This may sound like a cliche, but I love teaching. There is nothing else I would rather do than be in front of a classroom, trying to alter the way people think and act. Here are some of the core beliefs that I try to stay true to, but sometimes fail to:
- Preparation is key: Paraphrasing Edison, teaching is 90% perspiration and 10% inspiration. If you are prepared for your class, you are well on your way to being a good teacher.
- Respect your students: I did not care for those teachers that I had, when I was a student, that looked down on their students, either as being less learned than they were or less motivated. I believe that anyone who sits on my classroom is as capable as I am, though perhaps not as experienced, and is passionate about learning.
- Be fair: I don't believe that students dislike or punish tough teachers, but I do believe that they dislike and punish teachers who are unfair, either in the way they test students or in the way they grade them. I know that I will make mistakes, but as long as I keep an open door and correct my mistakes, I think that students will cut me some slack.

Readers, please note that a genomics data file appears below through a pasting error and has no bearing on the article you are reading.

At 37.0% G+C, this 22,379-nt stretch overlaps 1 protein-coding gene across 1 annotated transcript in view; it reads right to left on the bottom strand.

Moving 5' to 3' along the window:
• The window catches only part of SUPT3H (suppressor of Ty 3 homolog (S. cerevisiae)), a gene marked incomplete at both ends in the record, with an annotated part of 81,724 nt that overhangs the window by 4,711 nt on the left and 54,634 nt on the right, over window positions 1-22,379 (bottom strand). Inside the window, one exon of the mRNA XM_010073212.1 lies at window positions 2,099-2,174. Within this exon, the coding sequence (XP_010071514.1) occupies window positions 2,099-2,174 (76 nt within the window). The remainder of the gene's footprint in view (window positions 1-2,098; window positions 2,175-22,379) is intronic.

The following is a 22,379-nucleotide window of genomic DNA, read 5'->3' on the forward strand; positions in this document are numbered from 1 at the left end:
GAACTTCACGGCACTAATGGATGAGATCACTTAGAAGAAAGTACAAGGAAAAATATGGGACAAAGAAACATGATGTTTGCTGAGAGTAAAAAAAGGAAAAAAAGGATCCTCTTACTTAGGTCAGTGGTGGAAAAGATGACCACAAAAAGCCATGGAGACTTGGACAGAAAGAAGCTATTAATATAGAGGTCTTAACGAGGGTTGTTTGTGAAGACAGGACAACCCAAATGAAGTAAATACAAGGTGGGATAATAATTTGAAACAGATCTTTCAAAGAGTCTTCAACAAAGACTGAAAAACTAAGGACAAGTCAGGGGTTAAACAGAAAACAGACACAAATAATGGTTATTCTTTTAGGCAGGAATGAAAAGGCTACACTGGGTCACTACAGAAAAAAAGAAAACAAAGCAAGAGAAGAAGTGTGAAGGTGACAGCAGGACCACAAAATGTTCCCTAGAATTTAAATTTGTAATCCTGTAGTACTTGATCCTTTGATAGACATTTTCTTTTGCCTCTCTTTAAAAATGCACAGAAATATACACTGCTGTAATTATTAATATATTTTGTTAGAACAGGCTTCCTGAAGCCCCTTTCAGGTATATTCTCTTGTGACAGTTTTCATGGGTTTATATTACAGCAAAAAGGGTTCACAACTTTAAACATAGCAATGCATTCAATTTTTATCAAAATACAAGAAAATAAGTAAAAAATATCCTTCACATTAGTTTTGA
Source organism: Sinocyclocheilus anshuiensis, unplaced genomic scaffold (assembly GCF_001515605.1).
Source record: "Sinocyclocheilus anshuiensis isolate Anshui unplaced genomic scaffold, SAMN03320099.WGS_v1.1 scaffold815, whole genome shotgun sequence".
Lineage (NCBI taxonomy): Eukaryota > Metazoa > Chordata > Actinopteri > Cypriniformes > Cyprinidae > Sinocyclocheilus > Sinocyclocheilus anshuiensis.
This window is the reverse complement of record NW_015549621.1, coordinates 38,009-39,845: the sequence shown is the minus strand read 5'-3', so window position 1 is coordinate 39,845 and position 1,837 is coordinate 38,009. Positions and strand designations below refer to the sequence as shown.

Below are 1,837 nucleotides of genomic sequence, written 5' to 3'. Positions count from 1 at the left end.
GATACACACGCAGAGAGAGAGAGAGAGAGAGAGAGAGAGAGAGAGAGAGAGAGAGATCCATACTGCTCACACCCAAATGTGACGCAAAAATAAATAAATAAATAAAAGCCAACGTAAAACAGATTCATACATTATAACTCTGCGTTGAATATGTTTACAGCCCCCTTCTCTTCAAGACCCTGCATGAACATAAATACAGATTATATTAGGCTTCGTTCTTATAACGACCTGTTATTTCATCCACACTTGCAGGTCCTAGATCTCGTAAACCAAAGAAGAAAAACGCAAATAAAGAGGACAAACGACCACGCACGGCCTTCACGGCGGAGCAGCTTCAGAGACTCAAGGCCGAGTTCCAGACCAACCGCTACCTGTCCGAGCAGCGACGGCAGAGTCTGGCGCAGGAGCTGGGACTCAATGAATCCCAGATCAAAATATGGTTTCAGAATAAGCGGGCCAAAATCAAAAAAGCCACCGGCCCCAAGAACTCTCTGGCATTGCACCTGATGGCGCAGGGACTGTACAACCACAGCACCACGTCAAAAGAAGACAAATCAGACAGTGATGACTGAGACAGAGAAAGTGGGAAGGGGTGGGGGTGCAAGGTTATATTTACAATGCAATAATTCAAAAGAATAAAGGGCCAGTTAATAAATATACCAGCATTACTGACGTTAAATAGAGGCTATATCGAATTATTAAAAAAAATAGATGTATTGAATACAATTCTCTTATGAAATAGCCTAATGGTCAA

- Have empathy: It has been a long time since I was a student in a classroom, but I try to keep my memory fresh by remembering the things I liked and disliked in my classes and trying not to repeat them.
- Teaching is not just in the classroom: Your impact on students does not come just from what what you do in the classroom. It is affected just as much but what you do outside the classroom, in your office hours and in your interactions (online and in person) with your students.
- Have fun: If you look at the joy that young children show when they learn something new, it is obvious that human beings enjoy learning (though our education systems are often designed to stamp out that joy). I want my classes to be meaningful, impactful and profound, but I also want them to be fun. For that to happen, I have to have fun teaching and I will!